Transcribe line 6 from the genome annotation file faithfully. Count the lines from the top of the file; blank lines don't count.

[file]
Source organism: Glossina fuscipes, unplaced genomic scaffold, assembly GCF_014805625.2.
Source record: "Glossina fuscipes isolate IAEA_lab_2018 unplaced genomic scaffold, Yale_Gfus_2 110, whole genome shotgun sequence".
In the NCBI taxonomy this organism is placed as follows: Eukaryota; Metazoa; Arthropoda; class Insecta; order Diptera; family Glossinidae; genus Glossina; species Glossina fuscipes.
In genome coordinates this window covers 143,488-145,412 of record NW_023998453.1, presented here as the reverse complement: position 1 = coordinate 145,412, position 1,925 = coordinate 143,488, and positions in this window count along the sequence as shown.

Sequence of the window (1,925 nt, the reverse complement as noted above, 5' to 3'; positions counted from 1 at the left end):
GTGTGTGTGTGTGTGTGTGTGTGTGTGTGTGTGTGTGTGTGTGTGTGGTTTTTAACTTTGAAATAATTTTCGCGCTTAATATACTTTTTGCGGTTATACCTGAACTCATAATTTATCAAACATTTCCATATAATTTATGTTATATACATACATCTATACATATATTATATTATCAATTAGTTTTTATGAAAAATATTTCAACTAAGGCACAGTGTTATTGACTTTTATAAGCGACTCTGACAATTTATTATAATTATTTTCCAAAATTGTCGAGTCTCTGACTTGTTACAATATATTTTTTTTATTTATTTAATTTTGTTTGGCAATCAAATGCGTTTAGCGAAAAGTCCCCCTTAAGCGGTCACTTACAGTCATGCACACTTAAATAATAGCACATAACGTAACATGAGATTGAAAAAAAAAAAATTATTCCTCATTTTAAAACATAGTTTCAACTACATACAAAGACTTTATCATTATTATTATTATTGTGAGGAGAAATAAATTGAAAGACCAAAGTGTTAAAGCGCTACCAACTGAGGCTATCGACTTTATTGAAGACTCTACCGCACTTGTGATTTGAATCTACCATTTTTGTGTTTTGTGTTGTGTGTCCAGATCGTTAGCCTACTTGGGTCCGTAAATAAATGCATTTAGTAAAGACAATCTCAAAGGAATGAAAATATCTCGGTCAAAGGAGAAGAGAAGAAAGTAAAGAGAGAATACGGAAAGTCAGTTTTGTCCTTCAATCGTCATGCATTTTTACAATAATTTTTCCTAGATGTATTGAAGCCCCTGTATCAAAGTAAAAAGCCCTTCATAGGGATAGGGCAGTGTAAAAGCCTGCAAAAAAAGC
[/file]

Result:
GTGTGTGTGTGTGTGTGTGTGTGTGTGTGTGTGTGTGTGTGTGTGTGGTTTTTAACTTTGAAATAATTTTCGCGCTTAATATACTTTTTGCGGTTATACCTGAACTCATAATTTATCAAACATTTCCATATAATTTATGTTATATACATACATCTATACATATATTATATTATCAATTAGTTTTTATGAAAAATATTTCAACTAAGGCACAGTGTTATTGACTTTTATAAGCGACTCTGACAATTTATTATAATTATTTTCCAAAATTGTCGAGTCTCTGACTTGTTACAATATATTTTTTTTATTTATTTAATTTTGTTTGGCAATCAAATGCGTTTAGCGAAAAGTCCCCCTTAAGCGGTCACTTACAGTCATGCACACTTAAATAATAGCACATAACGTAACATGAGATTGAAAAAAAAAAAATTATTCCTCATTTTAAAACATAGTTTCAACTACATACAAAGACTTTATCATTATTATTATTATTGTGAGGAGAAATAAATTGAAAGACCAAAGTGTTAAAGCGCTACCAACTGAGGCTATCGACTTTATTGAAGACTCTACCGCACTTGTGATTTGAATCTACCATTTTTGTGTTTTGTGTTGTGTGTCCAGATCGTTAGCCTACTTGGGTCCGTAAATAAATGCATTTAGTAAAGACAATCTCAAAGGAATGAAAATATCTCGGTCAAAGGAGAAGAGAAGAAAGTAAAGAGAGAATACGGAAAGTCAGTTTTGTCCTTCAATCGTCATGCATTTTTACAATAATTTTTCCTAGATGTATTGAAGCCCCTGTATCAAAGTAAAAAGCCCTTCATAGGGATAGGGCAGTGTAAAAGCCTGCAAAAAAAGC